Talking about planning a Mount Rushmore trip seems to inspire interesting reactions in people. To some, it’s an awe-inspiring historic landmark and a national treasure. To others, it’s just four heads on a mountain, a pointless tourist trap.
Even if you hold the latter view, visiting Rushmore is still an experience. Very few people regret making a trip out here.
Is Mount Rushmore worth visiting? That depends on how much you value seeing an iconic American structure, and how difficult and/or expensive it is for you to get to South Dakota.
Let’s go over the pros and cons of visiting, based on my own trip to the site, and discuss what you can see and do there. Then you can decide if making the trip is worth it for you.
Reasons to Visit Mount Rushmore
It’s become a symbol of American patriotism. Having the chance to visit such a historic site is appealing.
What is there to do at Mount Rushmore? First and foremost, obviously, is to see the giant heads. Walk down the Avenue of Flags, a long sidewalk with state flags sticking out from large columns.
That’s where you can get pretty close to snap some cool pics of the Rushmore mountain.
I highly recommend trying to make yourself the fifth head!
As for other activities, you can hike the Presidential Trail, a 0.6 mile path that includes 422 steps. This will get you much closer to the mountain.
You can visit the Sculptor’s Studio to hear a 15-minute presentation about how the faces were carved. There’s an audio tour you can rent for $6 and a multimedia audio & video tour for $8. There’s a gift shop, an ice cream shop, and a theater.
Challenges of Visiting Mount Rushmore
Ok, so what are the reasons not to visit Rushmore? First, western South Dakota can be a long journey for many people. It’s not near a lot of big cities.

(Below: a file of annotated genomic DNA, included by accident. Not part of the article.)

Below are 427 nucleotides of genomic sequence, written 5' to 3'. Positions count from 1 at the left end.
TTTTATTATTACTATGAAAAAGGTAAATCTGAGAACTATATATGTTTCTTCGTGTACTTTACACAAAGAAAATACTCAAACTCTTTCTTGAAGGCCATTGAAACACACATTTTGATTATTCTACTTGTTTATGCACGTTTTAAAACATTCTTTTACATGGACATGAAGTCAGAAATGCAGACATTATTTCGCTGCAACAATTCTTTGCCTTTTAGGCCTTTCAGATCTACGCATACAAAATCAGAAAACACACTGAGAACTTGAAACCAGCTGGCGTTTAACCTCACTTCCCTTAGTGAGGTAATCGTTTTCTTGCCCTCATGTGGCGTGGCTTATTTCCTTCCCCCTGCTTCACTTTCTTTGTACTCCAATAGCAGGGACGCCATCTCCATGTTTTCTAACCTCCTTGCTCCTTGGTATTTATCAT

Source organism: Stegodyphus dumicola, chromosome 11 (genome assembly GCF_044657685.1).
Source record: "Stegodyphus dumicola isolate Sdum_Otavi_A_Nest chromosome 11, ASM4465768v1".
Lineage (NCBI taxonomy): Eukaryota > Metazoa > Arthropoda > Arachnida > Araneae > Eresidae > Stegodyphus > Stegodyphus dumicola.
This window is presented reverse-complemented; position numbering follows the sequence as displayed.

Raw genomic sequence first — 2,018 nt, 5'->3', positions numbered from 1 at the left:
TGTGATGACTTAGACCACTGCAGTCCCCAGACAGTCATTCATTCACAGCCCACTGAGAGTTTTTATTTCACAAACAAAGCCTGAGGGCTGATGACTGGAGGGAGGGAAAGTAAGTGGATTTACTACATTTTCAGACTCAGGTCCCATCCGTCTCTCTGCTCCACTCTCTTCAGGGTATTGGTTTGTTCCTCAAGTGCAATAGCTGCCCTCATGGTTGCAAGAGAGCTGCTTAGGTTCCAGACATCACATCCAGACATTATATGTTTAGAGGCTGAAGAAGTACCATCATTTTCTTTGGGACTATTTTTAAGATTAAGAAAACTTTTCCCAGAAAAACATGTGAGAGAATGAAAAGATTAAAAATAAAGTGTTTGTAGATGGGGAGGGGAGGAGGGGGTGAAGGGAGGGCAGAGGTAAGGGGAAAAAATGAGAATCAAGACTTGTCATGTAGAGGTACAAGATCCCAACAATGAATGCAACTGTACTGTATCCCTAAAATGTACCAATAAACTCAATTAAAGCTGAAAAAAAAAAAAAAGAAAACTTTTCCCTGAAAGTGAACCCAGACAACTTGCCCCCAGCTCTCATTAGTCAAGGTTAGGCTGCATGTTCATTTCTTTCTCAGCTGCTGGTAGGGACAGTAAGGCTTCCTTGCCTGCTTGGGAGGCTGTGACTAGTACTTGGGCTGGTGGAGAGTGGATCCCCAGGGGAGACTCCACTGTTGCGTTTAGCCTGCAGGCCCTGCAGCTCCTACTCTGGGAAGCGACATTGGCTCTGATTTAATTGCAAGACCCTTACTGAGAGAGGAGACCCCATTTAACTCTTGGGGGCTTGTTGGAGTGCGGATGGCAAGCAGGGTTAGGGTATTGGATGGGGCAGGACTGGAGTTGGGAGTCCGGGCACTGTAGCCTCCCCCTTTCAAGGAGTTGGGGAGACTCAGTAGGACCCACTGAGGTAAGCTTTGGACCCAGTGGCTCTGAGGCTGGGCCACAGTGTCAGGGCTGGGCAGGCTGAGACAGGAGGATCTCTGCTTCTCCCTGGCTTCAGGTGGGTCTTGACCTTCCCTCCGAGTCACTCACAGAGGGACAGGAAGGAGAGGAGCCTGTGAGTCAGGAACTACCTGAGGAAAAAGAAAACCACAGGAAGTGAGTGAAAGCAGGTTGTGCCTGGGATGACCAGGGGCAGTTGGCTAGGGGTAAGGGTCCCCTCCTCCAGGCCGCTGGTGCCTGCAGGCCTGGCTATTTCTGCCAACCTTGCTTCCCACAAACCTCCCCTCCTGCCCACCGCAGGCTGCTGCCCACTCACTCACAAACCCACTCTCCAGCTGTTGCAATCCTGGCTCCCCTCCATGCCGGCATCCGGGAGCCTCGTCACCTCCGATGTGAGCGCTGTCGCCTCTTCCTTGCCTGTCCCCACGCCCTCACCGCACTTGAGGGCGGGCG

The closest airport (35 miles away) is Rapid City Regional Airport, which is small but does have flights from Chicago, Denver, Dallas, Minneapolis, and Phoenix.
Bringing an entire family here can get really expensive, especially if you’re flying.
There’s not a ton to do at Rushmore itself, so you can experience the entire site in half a day.
When you have limited time and vacation dollars, it might make sense to go to a big city, or a beach, or a national park, instead of coming all the way here. That’s the main argument against visiting.
Interestingly, I found that when I took pictures of Rushmore, my camera’s face detection recognized the heads of Washington and Jefferson, but not Lincoln and Roosevelt. Weird!
Tips for a Rushmore Trip: When to Visit, What to See, Where to Stay
Roughly three million people make it to this mountain every year. If you’re planning a Rushmore trip, here are a few tips to help make your Mt. Rushmore vacation go more smoothly.
When should you visit? Summer is best due to the warm weather, but you’ll be battling bigger crowds too. You can catch smaller crowds during the months of May, September and October.
I wouldn’t recommend visiting during the winter unless you’re already in South Dakota for some reason. Don’t make a special Mount Rushmore trip at that time of year.